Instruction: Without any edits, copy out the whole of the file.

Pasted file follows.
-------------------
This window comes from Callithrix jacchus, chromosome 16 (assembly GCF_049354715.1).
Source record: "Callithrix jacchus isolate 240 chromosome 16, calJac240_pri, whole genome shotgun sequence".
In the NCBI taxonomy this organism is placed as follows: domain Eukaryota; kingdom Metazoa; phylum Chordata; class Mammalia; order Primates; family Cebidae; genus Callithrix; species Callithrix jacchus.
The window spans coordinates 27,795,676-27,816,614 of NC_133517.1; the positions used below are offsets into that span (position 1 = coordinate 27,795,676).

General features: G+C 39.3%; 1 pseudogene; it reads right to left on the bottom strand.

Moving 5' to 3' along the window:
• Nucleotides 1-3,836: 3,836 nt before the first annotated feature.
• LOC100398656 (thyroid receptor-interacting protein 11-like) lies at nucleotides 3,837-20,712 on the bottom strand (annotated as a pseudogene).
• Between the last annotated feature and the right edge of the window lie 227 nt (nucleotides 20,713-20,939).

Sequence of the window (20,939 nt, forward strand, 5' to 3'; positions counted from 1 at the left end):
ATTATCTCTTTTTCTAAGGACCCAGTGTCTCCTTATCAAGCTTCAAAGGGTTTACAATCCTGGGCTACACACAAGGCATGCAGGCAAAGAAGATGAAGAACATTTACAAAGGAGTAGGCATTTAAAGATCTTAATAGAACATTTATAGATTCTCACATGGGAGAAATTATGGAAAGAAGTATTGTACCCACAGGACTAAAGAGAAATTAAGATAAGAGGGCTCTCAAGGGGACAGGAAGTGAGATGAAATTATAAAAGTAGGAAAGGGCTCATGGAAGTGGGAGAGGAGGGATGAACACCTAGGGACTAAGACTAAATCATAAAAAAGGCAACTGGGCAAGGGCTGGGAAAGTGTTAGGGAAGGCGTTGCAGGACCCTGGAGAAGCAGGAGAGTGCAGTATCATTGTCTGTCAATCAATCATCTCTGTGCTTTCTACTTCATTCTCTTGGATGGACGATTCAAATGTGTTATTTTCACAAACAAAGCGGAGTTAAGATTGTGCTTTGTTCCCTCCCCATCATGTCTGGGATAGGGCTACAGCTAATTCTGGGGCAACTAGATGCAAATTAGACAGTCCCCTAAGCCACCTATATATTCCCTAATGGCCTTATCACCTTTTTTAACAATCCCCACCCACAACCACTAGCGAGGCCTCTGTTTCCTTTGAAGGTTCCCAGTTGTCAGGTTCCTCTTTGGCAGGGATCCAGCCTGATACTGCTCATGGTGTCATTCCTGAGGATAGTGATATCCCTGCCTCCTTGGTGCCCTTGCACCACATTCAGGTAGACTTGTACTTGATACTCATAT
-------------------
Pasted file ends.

This window comes from Callithrix jacchus, chromosome 16 (assembly GCF_049354715.1).
Source record: "Callithrix jacchus isolate 240 chromosome 16, calJac240_pri, whole genome shotgun sequence".
In the NCBI taxonomy this organism is placed as follows: domain Eukaryota; kingdom Metazoa; phylum Chordata; class Mammalia; order Primates; family Cebidae; genus Callithrix; species Callithrix jacchus.
The window spans coordinates 27,795,676-27,816,614 of NC_133517.1; the positions used below are offsets into that span (position 1 = coordinate 27,795,676).

General features: G+C 39.3%; 1 pseudogene; it reads right to left on the bottom strand.

Moving 5' to 3' along the window:
• Nucleotides 1-3,836: 3,836 nt before the first annotated feature.
• LOC100398656 (thyroid receptor-interacting protein 11-like) lies at nucleotides 3,837-20,712 on the bottom strand (annotated as a pseudogene).
• Between the last annotated feature and the right edge of the window lie 227 nt (nucleotides 20,713-20,939).

Sequence of the window (20,939 nt, forward strand, 5' to 3'; positions counted from 1 at the left end):
ATTATCTCTTTTTCTAAGGACCCAGTGTCTCCTTATCAAGCTTCAAAGGGTTTACAATCCTGGGCTACACACAAGGCATGCAGGCAAAGAAGATGAAGAACATTTACAAAGGAGTAGGCATTTAAAGATCTTAATAGAACATTTATAGATTCTCACATGGGAGAAATTATGGAAAGAAGTATTGTACCCACAGGACTAAAGAGAAATTAAGATAAGAGGGCTCTCAAGGGGACAGGAAGTGAGATGAAATTATAAAAGTAGGAAAGGGCTCATGGAAGTGGGAGAGGAGGGATGAACACCTAGGGACTAAGACTAAATCATAAAAAAGGCAACTGGGCAAGGGCTGGGAAAGTGTTAGGGAAGGCGTTGCAGGACCCTGGAGAAGCAGGAGAGTGCAGTATCATTGTCTGTCAATCAATCATCTCTGTGCTTTCTACTTCATTCTCTTGGATGGACGATTCAAATGTGTTATTTTCACAAACAAAGCGGAGTTAAGATTGTGCTTTGTTCCCTCCCCATCATGTCTGGGATAGGGCTACAGCTAATTCTGGGGCAACTAGATGCAAATTAGACAGTCCCCTAAGCCACCTATATATTCCCTAATGGCCTTATCACCTTTTTTAACAATCCCCACCCACAACCACTAGCGAGGCCTCTGTTTCCTTTGAAGGTTCCCAGTTGTCAGGTTCCTCTTTGGCAGGGATCCAGCCTGATACTGCTCATGGTGTCATTCCTGAGGATAGTGATATCCCTGCCTCCTTGGTGCCCTTGCACCACATTCAGGTAGACTTGTACTTGATACTCATAT